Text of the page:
The opinion of the court was delivered by: Andrew J. Wistrich United States Magistrate Judge
Plaintiff filed this action seeking reversal of the decision of defendant, the Commissioner of the Social Security Administration (the "Commissioner"), denying plaintiff's application for disability insurance benefits and supplemental security income ("SSI") benefits. The parties have filed a Joint Stipulation ("JS") setting forth their contentions with respect to each disputed issue. Plaintiff filed a separate document containing her reply to defendant's contentions.
Plaintiff, then aged 38, filed her applications for benefits on November 29, 2007 alleging that she had been disabled since February 1, 2007. [JS 2; Administrative Record ("AR") 108-110, 113-116]. In a written hearing decision that constitutes the Commissioner's final decision in this matter, an administrative law judge (the "ALJ") found that plaintiff had a severe impairments consisting of status post multiple laminectomies, degenerative disc disease of the lumbar spine, and residual chronic low back pain, but that she retained the residual functional capacity ("RFC") to perform a reduced range of light work. Based on the testimony of a vocational expert, the ALJ concluded that plaintiff's RFC did not preclude her from performing her past relevant work as an apartment manager. Therefore, the ALJ found plaintiff not disabled at any time through the date of his decision. [AR 52-59].
The Commissioner's denial of benefits should be disturbed only if it is not supported by substantial evidence or is based on legal error. Stout v. Comm'r, Social Sec.Admin., 454 F.3d 1050, 1054 (9th Cir. 2006); Thomas v. Barnhart, 278 F.3d 947, 954 (9th Cir. 2002). "Substantial evidence" means "more than a mere scintilla, but less than a preponderance." Bayliss v. Barnhart, 427 F.3d 1211, 1214 n.1 (9th Cir. 2005). "It is such relevant evidence as a reasonable mind might accept as adequate to support a conclusion." Burch v. Barnhart, 400 F.3d 676, 679 (9th Cir. 2005)(internal quotation marks omitted). The court is required to review the record as a whole and to consider evidence detracting from the decision as well as evidence supporting the decision. Robbins v. Social Sec. Admin, 466 F.3d 880, 882 (9th Cir. 2006); Verduzco v. Apfel, 188 F.3d 1087, 1089 (9th Cir. 1999). "Where the evidence is susceptible to more than one rational interpretation, one of which supports the ALJ's decision, the ALJ's conclusion must be upheld." Thomas, 278 F.3d at 954 (citing Morgan v. Comm'r of Social Sec. Admin., 169 F.3d 595, 599 (9th Cir.1999)).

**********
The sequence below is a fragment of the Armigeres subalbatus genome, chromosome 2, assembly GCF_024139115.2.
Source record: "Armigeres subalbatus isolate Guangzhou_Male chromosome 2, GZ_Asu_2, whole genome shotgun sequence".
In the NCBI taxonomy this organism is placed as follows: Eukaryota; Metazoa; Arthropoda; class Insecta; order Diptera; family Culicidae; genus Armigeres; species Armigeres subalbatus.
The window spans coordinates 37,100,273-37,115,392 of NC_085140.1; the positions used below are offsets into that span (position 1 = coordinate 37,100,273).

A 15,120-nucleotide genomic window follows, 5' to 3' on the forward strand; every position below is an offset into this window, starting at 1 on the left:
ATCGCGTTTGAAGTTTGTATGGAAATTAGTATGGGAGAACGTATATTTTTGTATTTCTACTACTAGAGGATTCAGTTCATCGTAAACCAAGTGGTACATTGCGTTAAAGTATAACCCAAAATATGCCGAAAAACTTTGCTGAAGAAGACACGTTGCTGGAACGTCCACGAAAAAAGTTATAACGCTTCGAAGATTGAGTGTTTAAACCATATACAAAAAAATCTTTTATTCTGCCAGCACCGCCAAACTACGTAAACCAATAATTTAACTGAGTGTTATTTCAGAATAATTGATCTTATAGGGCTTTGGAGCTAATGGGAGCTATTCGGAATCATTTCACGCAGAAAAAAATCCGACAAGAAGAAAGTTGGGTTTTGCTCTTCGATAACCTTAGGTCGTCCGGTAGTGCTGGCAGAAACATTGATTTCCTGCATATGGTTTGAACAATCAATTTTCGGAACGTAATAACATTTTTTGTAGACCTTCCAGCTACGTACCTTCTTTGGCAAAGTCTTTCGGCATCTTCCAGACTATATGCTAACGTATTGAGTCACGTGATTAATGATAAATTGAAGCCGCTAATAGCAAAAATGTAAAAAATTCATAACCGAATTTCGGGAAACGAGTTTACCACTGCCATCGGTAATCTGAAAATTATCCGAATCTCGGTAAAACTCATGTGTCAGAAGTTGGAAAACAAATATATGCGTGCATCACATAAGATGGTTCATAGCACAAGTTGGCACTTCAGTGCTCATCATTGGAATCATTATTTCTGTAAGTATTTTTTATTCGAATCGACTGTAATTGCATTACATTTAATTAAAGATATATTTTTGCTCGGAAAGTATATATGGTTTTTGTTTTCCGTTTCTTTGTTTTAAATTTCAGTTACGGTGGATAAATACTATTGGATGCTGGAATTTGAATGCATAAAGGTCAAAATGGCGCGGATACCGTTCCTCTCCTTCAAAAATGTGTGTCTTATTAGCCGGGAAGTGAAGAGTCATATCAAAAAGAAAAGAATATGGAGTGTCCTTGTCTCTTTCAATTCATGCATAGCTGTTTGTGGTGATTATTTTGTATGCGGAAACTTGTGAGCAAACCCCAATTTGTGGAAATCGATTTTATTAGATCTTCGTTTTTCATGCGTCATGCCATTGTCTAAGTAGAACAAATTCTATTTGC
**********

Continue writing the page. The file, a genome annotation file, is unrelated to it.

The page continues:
Plaintiff contends that the ALJ erred in rejecting the opinion of her treating orthopedist, Divakar Krishnareddy, M.D.
Plaintiff saw Dr. Krishnareddy at Serra Community Medical Clinic ("Serra Medical") in Sun Valley, California from February 2007 through the date of the hearing in January 2010. [AR 28-29, 264-276]. During that period plaintiff also received treatment at Universal Care Medical Group ("Universal Care") in Long Beach, California. [AR 159-161, 179-180, 189-191, 201-233, 277-285].
Beginning in early 2007 plaintiff was seen at Universal Care for complaints of back pain. She was prescribed medication, including the narcotic pain reliever Vicodin (hydrocodone with acetaminophen). [AR 214-223].
The record does not contain a progress note from plaintiff's initial visit to Dr. Krishnareddy in February 2007. On September 12, 2007, Dr. Krishnareddy saw plaintiff for complaints of constant back pain. He concluded that she needed a lumbar spine MRI, and he prescribed Ambien, a sleep aid. It was noted that plaintiff was a Medi-Cal patient. [AR 275-276].
Plaintiff was seen at Universal Care for treatment of back pain several times between September 26, 2007 and December 4, 2007. [AR 202-211]. Abnormal findings included positive straight leg raising test, reduced lumbar flexion, and tenderness at L4-5 and L5-S1. Diagnoses of coccydynia (tailbone pain), disc herniation, and disc disease were noted. [AR 58, 203-204, 208]. A November 2007 lumbar spine bone scan yielded an impression of lower lumbar and degenerative joint disease. [AR 201]. Along with Vicodin, plaintiff was prescribed Toradol (ketoralac), a nonsteroidal anti-inflammatory drug; Cymbalta, an anti-depressant; and Robaxin (methocarbamol) a muscle relaxant. [AR 202-211].
A progress note from Universal Care dated February 26, 2008 indicated that plaintiff had been "unable ...